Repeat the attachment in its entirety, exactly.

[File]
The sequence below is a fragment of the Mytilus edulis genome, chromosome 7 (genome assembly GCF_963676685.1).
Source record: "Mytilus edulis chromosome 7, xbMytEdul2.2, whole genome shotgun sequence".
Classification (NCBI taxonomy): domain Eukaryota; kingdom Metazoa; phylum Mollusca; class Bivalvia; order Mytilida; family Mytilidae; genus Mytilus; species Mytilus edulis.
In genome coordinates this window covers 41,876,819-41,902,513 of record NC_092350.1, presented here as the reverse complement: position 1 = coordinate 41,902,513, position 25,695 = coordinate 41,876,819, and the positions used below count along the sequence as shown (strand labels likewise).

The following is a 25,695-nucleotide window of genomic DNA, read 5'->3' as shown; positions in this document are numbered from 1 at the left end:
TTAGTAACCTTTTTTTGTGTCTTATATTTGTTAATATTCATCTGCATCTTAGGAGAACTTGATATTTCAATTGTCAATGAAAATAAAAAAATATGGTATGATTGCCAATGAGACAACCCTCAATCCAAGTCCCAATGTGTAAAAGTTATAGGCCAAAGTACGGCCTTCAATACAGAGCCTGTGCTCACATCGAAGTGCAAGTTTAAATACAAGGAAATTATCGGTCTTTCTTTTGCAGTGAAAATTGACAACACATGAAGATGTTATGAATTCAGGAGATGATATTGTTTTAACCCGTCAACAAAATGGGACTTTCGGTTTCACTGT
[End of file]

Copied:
The sequence below is a fragment of the Mytilus edulis genome, chromosome 7 (genome assembly GCF_963676685.1).
Source record: "Mytilus edulis chromosome 7, xbMytEdul2.2, whole genome shotgun sequence".
Classification (NCBI taxonomy): domain Eukaryota; kingdom Metazoa; phylum Mollusca; class Bivalvia; order Mytilida; family Mytilidae; genus Mytilus; species Mytilus edulis.
In genome coordinates this window covers 41,876,819-41,902,513 of record NC_092350.1, presented here as the reverse complement: position 1 = coordinate 41,902,513, position 25,695 = coordinate 41,876,819, and the positions used below count along the sequence as shown (strand labels likewise).

The following is a 25,695-nucleotide window of genomic DNA, read 5'->3' as shown; positions in this document are numbered from 1 at the left end:
TTAGTAACCTTTTTTTGTGTCTTATATTTGTTAATATTCATCTGCATCTTAGGAGAACTTGATATTTCAATTGTCAATGAAAATAAAAAAATATGGTATGATTGCCAATGAGACAACCCTCAATCCAAGTCCCAATGTGTAAAAGTTATAGGCCAAAGTACGGCCTTCAATACAGAGCCTGTGCTCACATCGAAGTGCAAGTTTAAATACAAGGAAATTATCGGTCTTTCTTTTGCAGTGAAAATTGACAACACATGAAGATGTTATGAATTCAGGAGATGATATTGTTTTAACCCGTCAACAAAATGGGACTTTCGGTTTCACTGT